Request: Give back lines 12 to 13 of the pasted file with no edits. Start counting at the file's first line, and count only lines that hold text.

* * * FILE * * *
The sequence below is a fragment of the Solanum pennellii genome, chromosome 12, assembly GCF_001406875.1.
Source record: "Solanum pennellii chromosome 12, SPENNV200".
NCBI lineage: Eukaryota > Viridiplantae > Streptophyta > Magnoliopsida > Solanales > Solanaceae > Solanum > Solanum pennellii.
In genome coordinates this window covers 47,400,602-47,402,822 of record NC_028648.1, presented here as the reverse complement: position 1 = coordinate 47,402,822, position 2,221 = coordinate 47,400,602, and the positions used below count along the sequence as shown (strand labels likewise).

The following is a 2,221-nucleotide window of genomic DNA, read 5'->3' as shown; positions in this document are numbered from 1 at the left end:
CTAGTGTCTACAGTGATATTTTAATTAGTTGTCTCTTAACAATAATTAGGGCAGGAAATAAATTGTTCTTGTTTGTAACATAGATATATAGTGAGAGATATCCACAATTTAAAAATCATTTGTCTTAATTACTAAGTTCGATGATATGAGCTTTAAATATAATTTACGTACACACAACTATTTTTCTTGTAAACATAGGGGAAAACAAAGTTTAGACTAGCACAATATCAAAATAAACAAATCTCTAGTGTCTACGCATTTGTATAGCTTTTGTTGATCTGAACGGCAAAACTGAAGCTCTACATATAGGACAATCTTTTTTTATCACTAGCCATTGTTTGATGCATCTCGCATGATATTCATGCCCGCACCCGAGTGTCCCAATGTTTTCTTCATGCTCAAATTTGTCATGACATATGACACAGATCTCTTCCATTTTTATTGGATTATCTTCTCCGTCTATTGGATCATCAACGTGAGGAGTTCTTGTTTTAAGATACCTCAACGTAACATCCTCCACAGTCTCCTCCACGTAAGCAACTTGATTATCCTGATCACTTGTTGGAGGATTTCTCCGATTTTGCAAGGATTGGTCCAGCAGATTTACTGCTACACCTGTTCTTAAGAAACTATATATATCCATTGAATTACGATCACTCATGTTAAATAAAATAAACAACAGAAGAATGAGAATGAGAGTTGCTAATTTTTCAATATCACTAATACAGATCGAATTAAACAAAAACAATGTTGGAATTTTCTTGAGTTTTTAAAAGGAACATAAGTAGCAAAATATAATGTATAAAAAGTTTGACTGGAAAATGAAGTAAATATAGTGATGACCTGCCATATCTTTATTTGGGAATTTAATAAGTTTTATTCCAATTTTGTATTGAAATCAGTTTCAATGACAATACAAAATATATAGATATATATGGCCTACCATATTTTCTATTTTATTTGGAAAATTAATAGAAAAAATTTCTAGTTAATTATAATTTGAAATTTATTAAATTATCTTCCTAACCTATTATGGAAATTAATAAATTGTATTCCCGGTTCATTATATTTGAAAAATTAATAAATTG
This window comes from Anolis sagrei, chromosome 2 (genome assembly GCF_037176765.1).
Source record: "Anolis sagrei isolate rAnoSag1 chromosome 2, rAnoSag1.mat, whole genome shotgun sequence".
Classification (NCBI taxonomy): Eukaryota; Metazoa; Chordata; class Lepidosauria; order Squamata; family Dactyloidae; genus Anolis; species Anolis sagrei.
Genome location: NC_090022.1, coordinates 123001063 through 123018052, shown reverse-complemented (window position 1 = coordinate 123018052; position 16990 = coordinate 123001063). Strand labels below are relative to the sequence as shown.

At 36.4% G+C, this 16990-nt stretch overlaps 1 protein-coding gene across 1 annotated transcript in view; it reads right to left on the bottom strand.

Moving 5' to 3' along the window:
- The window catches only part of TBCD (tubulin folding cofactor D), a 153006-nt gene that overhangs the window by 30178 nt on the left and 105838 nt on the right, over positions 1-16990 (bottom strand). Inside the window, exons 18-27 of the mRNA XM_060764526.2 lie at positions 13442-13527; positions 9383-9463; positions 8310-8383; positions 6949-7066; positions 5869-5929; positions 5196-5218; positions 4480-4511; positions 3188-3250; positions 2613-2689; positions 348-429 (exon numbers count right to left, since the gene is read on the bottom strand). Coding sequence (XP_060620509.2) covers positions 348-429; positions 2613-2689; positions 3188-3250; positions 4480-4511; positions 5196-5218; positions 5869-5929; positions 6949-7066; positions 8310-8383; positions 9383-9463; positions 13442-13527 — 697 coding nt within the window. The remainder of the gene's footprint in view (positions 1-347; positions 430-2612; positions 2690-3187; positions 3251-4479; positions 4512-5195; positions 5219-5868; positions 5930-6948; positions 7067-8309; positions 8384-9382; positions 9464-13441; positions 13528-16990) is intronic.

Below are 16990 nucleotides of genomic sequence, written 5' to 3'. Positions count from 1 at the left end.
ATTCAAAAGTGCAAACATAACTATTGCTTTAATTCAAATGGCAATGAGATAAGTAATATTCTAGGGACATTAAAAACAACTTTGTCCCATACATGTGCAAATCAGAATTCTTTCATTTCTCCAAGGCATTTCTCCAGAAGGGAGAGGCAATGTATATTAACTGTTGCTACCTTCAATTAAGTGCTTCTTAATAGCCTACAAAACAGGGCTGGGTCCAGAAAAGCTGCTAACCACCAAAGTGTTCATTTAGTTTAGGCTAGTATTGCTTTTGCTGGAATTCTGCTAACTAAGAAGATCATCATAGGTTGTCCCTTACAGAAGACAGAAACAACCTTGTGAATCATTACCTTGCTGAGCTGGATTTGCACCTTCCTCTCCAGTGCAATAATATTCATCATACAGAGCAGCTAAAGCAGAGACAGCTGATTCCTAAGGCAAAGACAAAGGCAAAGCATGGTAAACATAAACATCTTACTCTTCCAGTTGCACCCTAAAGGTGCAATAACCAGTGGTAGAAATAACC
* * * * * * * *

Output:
Moving 5' to 3' along the window:
- The window catches only part of TBCD (tubulin folding cofactor D), a 153006-nt gene that overhangs the window by 30178 nt on the left and 105838 nt on the right, over positions 1-16990 (bottom strand). Inside the window, exons 18-27 of the mRNA XM_060764526.2 lie at positions 13442-13527; positions 9383-9463; positions 8310-8383; positions 6949-7066; positions 5869-5929; positions 5196-5218; positions 4480-4511; positions 3188-3250; positions 2613-2689; positions 348-429 (exon numbers count right to left, since the gene is read on the bottom strand). Coding sequence (XP_060620509.2) covers positions 348-429; positions 2613-2689; positions 3188-3250; positions 4480-4511; positions 5196-5218; positions 5869-5929; positions 6949-7066; positions 8310-8383; positions 9383-9463; positions 13442-13527 — 697 coding nt within the window. The remainder of the gene's footprint in view (positions 1-347; positions 430-2612; positions 2690-3187; positions 3251-4479; positions 4512-5195; positions 5219-5868; positions 5930-6948; positions 7067-8309; positions 8384-9382; positions 9464-13441; positions 13528-16990) is intronic.